Holiday season

Is there a shortage of Christmas trees this holiday season?

Time is running out to get your tree this year.

Evgeniia Siiankovskaia/Getty Images

Pulling on a sweater after Thanksgiving weekend to pick out a Christmas tree is one of my favorite childhood memories. It’s not just the cold air that echoes during the holiday season; it’s the fresh smell of pine, that mess of needles and the comfort of graceful fairy lights.

But most Americans don’t buy real trees anymore — they get fake ones. In 2020, 85% of American households had artificial Christmas trees, according to a survey by the American Christmas Tree Association. And as with many things this holiday season, supply chain disruptions could threaten the stock of artificial Christmas trees in the United States, increasing the chances of shortages in December. The website of Balsam Hill, a leading artificial tree retailer, shows that trees are still available, but many models are out of stock.

The good news – at least for me – is that real Christmas trees should be plentiful. Although experts always advise buyers to buy as early as possible. “The market will be overloaded with people wanting to buy a tree early,” said Tim O’Connor, executive director of the National Christmas Tree Association.

Whichever type of tree you opt for this year, here’s what you need to know to avoid the holiday rush.

What is causing vacation shortages this year?

Global supply chain disruptions triggered by the pandemic last year have extended into 2021.

Experts expect an increase in demand for Christmas products this year, which could create further problems in the chain as people shop earlier for the holidays. Given shortages of items like the microchips that power phones and the magnets commonly used in toys, your holiday gifts may arrive late – if not completely out of stock.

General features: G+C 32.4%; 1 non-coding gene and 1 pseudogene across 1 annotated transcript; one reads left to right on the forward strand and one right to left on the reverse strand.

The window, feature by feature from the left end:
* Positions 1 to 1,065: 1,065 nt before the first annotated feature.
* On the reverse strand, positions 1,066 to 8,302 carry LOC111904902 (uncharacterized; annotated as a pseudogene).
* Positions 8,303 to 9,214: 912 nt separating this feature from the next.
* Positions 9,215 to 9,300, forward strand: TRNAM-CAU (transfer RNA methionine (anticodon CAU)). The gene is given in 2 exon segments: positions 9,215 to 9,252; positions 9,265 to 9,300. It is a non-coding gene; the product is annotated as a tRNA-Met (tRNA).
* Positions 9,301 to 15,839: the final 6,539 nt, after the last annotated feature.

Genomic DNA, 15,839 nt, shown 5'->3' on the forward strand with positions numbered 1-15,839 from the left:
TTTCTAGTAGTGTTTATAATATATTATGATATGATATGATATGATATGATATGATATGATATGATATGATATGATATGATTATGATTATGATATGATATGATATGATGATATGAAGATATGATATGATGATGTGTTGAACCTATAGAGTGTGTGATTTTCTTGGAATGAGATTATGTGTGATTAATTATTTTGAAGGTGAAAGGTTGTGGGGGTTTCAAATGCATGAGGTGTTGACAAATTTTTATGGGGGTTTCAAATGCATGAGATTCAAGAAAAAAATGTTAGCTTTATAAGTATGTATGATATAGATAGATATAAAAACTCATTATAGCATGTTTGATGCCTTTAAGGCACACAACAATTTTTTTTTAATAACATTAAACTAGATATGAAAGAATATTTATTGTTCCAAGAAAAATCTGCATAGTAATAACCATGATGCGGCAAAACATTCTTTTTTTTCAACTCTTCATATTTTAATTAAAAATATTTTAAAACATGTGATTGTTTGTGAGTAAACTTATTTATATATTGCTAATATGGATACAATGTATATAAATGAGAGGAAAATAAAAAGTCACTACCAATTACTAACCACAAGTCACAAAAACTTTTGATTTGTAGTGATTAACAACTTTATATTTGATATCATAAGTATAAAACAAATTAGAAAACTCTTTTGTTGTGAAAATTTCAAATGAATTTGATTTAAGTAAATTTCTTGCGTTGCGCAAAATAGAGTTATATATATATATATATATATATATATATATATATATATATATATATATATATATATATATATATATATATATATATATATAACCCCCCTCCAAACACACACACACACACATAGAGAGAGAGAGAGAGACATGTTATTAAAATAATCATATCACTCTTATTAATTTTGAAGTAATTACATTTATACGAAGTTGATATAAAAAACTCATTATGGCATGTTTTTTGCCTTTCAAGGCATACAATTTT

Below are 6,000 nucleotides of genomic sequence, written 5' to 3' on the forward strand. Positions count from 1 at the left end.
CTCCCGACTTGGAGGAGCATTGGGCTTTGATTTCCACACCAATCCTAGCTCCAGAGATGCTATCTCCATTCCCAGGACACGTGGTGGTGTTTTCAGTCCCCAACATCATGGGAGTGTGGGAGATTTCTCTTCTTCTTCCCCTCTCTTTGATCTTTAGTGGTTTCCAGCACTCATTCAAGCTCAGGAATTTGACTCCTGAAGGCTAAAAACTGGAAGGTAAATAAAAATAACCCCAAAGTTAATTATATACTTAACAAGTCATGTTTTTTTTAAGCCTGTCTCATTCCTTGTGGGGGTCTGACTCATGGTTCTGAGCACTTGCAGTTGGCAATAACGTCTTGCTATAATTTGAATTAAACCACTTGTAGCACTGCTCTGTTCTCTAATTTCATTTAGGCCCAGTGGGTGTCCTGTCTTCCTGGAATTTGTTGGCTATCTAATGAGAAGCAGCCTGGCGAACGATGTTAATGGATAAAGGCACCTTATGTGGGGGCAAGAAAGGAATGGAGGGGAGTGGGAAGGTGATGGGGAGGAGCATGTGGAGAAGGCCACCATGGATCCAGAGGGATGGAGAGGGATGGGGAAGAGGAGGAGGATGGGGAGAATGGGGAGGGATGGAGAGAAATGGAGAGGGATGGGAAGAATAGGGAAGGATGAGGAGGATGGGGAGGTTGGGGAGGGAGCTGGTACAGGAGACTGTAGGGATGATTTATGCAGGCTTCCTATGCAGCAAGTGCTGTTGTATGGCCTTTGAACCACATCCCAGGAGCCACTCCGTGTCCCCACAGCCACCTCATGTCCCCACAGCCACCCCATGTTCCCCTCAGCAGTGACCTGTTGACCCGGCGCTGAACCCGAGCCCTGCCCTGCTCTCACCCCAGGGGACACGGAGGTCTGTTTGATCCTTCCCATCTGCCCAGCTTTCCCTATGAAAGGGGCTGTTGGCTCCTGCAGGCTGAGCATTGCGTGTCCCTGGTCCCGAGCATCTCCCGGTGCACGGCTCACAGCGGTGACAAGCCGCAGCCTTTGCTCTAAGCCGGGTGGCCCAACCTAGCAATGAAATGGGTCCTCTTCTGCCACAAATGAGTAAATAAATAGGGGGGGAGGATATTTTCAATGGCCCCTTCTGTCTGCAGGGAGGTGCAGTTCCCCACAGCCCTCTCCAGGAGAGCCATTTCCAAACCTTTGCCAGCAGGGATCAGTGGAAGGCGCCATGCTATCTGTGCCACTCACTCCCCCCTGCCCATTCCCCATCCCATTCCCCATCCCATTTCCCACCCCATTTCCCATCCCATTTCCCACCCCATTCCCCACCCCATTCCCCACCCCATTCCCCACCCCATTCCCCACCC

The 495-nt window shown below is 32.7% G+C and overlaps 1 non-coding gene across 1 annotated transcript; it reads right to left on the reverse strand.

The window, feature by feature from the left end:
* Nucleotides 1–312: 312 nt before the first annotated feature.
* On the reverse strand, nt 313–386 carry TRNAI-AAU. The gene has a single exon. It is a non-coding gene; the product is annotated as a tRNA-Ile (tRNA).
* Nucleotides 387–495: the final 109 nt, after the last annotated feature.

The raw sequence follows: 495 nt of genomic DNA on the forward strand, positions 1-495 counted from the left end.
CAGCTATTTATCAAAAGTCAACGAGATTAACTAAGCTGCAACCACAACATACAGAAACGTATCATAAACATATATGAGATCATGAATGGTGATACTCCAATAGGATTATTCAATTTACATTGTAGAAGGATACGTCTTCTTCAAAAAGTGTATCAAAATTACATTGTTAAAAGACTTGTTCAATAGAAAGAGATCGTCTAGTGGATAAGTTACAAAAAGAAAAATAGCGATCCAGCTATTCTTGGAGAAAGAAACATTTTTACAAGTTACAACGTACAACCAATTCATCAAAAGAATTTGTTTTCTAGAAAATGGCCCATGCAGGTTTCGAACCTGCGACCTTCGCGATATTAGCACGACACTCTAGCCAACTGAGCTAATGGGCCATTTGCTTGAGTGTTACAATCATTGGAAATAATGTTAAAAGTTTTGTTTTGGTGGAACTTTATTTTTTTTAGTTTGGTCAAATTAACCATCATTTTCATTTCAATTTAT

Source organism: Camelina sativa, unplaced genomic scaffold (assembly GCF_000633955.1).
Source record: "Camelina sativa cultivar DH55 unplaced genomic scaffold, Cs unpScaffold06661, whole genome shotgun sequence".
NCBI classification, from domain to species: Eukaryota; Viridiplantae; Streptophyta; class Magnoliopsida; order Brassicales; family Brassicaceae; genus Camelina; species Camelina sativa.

Will there be a shortage of “fake trees” in 2021?

Not exactly. According to Mac Harman, CEO of Balsam Hill, a leading Christmas tree retailer, there should be a solid supply of artificial Christmas trees, but you might not find what you’re looking for if you wait around. the last minute.

“The supply chain pipe has been 95% full for years,” Harman said. “Right now, especially because everyone is at home, there is a demand for specialty household products. All of a sudden the hose is running at 120-130% capacity.” He went on to say, “The big box stores didn’t ship their trees at their usual time this year. They delayed it because they were busy finishing up Halloween. Before Halloween, they were coming home. at school. It’s all behind.”

Harman’s advice: If you know what you want and it’s available, buy it now. If you still haven’t bought a tree, you might want to pick your second or third best option to make sure you have a tree in time for Christmas.

Will there be a shortage of “real trees” in 2021?

No. But there’s always a benefit to shopping early. And since it’s already December, that means you should shop now.

“We’ve never run out of Christmas trees in any community in this country,” O’Connor said. “We have pitches that sell out,” he added, “but that doesn’t stop you from going somewhere not too far. And there’s always unsold stock at the end of the season.”

Oregon, the largest state growing Christmas trees in the United States, has been beset by drought, rising temperatures and disruptions to water supplies. But the impact of those threats won’t be felt this holiday season, O’Connor says, because Christmas trees take about 10 years to grow. The trees we will be harvesting this year are mature, leaving the trauma of 2021 to be felt hardest by young crops.

That said, the best advice is always to shop early for real trees if there’s a particular tree you’re looking for, if there’s a particular place you like to shop, or if you want the best quality, according to O’ Connor.

Will the prices be higher?

Experts expected real and artificial tree prices to be higher this year, and they were right. Increases in inflation and producer costs, including transportation and labor, drive up prices, according to O’Connor. And higher shipping costs will inflate the amount you end up paying for artificial trees, according to Harman.

When is the best time to buy a Christmas tree this year?

Whether you opt for a real or artificial tree, you’ll want to shop around as soon as possible. If you wait until later in the holiday season, you might be able to find a real Christmas tree, but that might not be exactly what your family — or Santa Claus — wants.

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